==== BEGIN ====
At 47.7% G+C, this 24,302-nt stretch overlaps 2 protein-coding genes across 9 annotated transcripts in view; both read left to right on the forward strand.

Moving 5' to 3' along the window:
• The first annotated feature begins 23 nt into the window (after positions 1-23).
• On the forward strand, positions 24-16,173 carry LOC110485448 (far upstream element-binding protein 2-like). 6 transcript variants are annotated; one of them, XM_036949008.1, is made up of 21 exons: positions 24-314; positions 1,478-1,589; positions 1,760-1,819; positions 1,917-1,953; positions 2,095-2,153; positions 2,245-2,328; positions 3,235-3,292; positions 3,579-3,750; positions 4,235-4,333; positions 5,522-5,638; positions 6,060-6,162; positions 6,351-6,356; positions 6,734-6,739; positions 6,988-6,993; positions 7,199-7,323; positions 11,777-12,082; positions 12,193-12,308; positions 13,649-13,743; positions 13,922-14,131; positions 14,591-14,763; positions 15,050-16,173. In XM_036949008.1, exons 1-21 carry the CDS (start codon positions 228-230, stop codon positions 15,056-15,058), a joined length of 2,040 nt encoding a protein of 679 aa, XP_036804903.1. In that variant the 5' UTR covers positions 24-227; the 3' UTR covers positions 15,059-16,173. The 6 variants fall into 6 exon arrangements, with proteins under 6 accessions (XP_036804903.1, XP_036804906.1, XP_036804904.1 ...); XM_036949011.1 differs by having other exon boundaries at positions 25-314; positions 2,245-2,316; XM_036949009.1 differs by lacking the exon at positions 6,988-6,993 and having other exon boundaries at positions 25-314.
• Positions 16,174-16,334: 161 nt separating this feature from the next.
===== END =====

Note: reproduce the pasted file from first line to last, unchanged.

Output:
At 47.7% G+C, this 24,302-nt stretch overlaps 2 protein-coding genes across 9 annotated transcripts in view; both read left to right on the forward strand.

Moving 5' to 3' along the window:
• The first annotated feature begins 23 nt into the window (after positions 1-23).
• On the forward strand, positions 24-16,173 carry LOC110485448 (far upstream element-binding protein 2-like). 6 transcript variants are annotated; one of them, XM_036949008.1, is made up of 21 exons: positions 24-314; positions 1,478-1,589; positions 1,760-1,819; positions 1,917-1,953; positions 2,095-2,153; positions 2,245-2,328; positions 3,235-3,292; positions 3,579-3,750; positions 4,235-4,333; positions 5,522-5,638; positions 6,060-6,162; positions 6,351-6,356; positions 6,734-6,739; positions 6,988-6,993; positions 7,199-7,323; positions 11,777-12,082; positions 12,193-12,308; positions 13,649-13,743; positions 13,922-14,131; positions 14,591-14,763; positions 15,050-16,173. In XM_036949008.1, exons 1-21 carry the CDS (start codon positions 228-230, stop codon positions 15,056-15,058), a joined length of 2,040 nt encoding a protein of 679 aa, XP_036804903.1. In that variant the 5' UTR covers positions 24-227; the 3' UTR covers positions 15,059-16,173. The 6 variants fall into 6 exon arrangements, with proteins under 6 accessions (XP_036804903.1, XP_036804906.1, XP_036804904.1 ...); XM_036949011.1 differs by having other exon boundaries at positions 25-314; positions 2,245-2,316; XM_036949009.1 differs by lacking the exon at positions 6,988-6,993 and having other exon boundaries at positions 25-314.
• Positions 16,174-16,334: 161 nt separating this feature from the next.